The Columbia Basin Trust is hosting an information session about the Columbia River Treaty in Nelson on November 14. This session is hosted in partnership with local governments.
“The information session will help people who live in the Canadian portion of the Columbia Basin better understand what the Treaty is, how it works and what considerations exist for the future,” said Neil Muth, Trust president and CEO.
The meeting takes place at the Nelson District Rod and Gun Club at 801 Railway Street. The open house portion is between 2 and 7 p.m., there is a free dinner between 6 and 7 p.m. and a presentation between 7 and 9 p.m.
The Treaty is an international agreement between Canada and the United States to coordinate flood control and optimize hydroelectric power generation on both sides of the border. Under the 1964 treaty, three dams were constructed in Canada, including Mica, Duncan and Hugh Keenleyside. A fourth dam, Libby, was constructed in Montana. Its reservoir, the Koocanusa, extends 67 kilometres into Canada.
The treaty has no official expiry date, but has a minimum length of 60 years, which is met in September 2024. Either Canada or the United States can terminate many of the provisions of the agreement effective any time after September 2024, provided written notice is filed at least 10 years in advance (2014). While no decision has been made by either Canada or the United States on the future of the current treaty, given the importance of the issues, and the approaching date of 2014, both countries are now conducting studies and exploring future options for the Treaty.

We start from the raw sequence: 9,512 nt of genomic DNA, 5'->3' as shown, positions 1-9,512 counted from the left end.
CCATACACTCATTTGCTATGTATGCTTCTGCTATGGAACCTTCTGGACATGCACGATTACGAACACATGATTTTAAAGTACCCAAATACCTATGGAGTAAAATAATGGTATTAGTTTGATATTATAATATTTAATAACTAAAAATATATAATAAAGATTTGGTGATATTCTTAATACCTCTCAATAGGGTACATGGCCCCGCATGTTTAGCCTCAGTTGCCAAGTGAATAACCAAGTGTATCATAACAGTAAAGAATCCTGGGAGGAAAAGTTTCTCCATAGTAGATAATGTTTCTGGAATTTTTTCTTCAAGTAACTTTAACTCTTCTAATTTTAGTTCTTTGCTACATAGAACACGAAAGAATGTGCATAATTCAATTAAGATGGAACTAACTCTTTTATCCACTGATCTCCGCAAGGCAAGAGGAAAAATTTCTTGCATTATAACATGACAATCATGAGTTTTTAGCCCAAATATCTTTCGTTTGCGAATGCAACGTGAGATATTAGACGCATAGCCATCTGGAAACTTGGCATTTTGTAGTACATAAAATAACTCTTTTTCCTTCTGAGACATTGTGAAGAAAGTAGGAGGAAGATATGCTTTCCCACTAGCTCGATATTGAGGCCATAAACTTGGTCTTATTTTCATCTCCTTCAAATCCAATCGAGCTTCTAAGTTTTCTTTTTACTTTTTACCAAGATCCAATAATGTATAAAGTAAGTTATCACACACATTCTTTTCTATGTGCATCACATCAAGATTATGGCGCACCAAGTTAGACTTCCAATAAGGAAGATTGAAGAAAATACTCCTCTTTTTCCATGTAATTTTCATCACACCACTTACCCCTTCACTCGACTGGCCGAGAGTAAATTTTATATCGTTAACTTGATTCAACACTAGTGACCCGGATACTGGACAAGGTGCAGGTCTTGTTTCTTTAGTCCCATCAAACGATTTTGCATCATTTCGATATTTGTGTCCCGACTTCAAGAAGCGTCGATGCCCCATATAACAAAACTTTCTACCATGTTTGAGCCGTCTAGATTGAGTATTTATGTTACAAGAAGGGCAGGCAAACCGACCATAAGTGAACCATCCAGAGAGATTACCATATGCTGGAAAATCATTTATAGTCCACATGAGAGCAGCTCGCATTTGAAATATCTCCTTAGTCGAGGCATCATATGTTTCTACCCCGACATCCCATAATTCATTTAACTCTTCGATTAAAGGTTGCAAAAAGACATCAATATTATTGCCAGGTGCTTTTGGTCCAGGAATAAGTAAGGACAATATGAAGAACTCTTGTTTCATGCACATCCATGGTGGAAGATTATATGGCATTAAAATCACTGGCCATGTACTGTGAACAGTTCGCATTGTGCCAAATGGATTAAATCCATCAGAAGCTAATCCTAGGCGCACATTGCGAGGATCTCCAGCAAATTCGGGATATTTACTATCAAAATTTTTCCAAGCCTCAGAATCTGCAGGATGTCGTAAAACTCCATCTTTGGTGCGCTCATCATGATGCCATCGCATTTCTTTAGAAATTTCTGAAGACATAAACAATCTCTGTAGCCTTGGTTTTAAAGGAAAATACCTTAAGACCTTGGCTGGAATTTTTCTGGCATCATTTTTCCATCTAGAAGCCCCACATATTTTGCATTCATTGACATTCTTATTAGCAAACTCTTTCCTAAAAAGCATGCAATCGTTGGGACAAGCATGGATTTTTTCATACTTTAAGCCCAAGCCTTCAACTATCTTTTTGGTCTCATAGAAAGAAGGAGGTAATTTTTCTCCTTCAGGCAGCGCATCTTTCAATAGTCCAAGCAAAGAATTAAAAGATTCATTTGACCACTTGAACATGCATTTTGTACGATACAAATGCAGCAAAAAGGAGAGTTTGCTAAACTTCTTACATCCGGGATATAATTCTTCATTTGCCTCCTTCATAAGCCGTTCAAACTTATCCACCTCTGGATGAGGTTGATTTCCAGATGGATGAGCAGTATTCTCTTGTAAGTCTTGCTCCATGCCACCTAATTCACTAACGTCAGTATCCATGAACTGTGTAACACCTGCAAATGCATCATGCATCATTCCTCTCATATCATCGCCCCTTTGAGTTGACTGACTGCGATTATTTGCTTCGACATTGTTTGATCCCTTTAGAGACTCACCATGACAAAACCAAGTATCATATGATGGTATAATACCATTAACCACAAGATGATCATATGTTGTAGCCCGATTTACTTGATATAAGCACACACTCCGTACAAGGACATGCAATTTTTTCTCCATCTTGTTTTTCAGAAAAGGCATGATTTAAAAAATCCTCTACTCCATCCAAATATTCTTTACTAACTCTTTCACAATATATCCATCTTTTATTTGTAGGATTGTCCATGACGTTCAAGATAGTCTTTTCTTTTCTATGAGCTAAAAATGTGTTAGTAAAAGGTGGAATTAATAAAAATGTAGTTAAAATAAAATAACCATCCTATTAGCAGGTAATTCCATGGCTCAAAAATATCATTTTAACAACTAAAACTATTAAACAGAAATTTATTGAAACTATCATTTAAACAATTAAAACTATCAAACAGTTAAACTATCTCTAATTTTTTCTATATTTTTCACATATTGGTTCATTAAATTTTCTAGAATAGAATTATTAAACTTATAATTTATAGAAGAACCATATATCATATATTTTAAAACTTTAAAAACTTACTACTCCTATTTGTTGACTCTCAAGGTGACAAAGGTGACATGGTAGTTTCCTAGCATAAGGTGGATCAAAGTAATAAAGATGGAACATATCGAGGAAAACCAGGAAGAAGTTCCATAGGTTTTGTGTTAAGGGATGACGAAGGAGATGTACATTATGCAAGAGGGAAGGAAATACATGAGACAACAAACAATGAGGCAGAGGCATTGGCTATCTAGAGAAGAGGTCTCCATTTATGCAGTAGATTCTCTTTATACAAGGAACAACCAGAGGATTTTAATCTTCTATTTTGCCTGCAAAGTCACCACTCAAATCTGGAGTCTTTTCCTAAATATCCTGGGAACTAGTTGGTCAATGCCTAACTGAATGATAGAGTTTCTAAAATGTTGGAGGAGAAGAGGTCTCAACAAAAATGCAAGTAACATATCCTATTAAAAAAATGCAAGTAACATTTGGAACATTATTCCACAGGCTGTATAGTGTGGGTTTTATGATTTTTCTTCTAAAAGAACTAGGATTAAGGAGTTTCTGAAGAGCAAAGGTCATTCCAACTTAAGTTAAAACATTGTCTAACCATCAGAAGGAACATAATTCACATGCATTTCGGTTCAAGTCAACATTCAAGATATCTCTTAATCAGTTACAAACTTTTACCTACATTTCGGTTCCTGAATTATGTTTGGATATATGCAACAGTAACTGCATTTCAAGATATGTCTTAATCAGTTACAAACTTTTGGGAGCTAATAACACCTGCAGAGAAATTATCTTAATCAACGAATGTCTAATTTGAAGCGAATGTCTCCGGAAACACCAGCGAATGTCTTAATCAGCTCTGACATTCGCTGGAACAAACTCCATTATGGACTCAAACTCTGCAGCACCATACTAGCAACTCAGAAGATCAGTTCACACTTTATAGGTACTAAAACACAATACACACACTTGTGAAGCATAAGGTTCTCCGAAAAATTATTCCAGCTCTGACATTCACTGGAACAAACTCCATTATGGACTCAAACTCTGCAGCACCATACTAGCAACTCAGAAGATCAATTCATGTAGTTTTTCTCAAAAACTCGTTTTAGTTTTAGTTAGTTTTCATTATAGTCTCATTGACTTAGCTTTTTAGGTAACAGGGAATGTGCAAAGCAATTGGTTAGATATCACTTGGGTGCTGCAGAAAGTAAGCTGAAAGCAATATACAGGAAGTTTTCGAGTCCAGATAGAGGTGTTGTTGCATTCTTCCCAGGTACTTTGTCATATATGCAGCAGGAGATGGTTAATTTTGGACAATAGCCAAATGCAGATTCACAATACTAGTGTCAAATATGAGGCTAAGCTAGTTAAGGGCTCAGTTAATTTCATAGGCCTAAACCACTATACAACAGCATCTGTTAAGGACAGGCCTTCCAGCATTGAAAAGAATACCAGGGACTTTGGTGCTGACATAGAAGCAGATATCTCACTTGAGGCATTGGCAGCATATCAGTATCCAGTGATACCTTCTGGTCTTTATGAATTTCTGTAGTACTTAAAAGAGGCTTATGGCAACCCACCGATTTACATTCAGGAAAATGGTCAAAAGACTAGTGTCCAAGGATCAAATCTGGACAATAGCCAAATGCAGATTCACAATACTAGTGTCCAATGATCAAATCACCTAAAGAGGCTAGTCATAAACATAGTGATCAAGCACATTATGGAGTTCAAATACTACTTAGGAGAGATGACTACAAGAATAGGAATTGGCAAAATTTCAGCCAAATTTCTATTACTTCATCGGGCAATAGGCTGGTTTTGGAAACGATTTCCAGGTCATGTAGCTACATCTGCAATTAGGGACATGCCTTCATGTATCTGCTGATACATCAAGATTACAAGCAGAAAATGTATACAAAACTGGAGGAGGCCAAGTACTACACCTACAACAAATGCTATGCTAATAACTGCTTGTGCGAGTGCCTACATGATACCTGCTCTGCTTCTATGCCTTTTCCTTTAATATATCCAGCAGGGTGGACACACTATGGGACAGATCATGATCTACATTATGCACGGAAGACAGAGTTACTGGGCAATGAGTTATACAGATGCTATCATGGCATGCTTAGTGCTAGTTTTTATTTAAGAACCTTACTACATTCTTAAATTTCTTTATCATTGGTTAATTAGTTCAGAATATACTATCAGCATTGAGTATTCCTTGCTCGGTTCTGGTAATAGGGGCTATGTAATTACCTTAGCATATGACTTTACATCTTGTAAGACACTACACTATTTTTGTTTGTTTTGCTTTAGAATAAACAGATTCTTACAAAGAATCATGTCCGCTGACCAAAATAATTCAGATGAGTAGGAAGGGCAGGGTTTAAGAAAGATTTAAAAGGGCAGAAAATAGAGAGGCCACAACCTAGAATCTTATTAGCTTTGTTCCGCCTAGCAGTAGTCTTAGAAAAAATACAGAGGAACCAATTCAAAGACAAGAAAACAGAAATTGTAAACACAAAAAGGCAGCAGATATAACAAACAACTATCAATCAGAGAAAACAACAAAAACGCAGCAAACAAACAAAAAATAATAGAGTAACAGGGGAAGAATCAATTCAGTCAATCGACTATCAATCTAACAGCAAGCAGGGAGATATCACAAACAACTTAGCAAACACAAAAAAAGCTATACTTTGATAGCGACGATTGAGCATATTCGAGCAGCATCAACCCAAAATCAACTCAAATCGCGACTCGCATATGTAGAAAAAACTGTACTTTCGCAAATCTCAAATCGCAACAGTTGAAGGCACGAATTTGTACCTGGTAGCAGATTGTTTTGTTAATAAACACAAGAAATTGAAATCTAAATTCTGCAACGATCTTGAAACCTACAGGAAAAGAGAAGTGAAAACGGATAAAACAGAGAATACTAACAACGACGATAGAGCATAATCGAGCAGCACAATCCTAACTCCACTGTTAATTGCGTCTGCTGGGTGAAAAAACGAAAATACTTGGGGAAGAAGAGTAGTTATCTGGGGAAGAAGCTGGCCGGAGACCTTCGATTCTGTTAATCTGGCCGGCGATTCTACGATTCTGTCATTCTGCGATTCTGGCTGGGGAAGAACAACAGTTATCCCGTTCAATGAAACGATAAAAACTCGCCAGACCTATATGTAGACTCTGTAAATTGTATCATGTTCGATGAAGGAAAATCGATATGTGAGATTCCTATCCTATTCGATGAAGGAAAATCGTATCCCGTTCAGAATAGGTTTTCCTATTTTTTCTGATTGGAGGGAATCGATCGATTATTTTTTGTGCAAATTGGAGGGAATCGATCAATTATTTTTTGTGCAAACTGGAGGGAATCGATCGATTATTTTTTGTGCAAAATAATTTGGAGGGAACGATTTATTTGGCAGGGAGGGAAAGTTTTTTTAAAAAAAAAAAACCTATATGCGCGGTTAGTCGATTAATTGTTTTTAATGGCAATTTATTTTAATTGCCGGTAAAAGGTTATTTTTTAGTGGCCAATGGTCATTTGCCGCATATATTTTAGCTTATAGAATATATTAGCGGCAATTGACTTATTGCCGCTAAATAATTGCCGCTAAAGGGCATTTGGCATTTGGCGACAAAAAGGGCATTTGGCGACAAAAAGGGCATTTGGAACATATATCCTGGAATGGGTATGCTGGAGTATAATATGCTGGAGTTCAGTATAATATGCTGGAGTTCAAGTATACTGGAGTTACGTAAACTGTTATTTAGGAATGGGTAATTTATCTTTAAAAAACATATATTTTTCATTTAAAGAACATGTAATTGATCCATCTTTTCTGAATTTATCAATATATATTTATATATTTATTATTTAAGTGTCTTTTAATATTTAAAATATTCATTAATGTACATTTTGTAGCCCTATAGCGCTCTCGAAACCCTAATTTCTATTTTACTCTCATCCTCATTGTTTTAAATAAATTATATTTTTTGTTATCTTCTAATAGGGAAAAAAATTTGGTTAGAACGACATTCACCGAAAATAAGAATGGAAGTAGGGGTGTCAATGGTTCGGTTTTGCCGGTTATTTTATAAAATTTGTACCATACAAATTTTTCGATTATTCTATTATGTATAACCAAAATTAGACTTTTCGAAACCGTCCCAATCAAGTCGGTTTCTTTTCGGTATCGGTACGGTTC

“Our primary role with respect to the Treaty is to act as an information resource for Basin residents,” says Muth, adding that the Trust does not make decisions with respect to the treaty. “Consultation on the Treaty is a provincial responsibility.”
Working with the City of Nelson and the Regional District of Central Kootenay, the Trust is bringing experts on the treaty and international water management from across Canada to Nelson.
“Having people with this much knowledge about the current treaty come to our community is an excellent opportunity for all of us to learn more,” says Deb Kozak, chair of the Treaty Local Governments’ Committee and Nelson city councillor.
“This is a chance to talk with experts and our neighbours about something that has influenced the geography and social fabric of this region for decades,” says Hans Cunningham, Regional District of Central Kootenay.
The Trust is hosting similar sessions in other communities as well as online information sessions via the Internet. The Trust has also prepared documents, videos and other resources to help residents learn more.
Learn more about the Treaty at cbt.org/crt.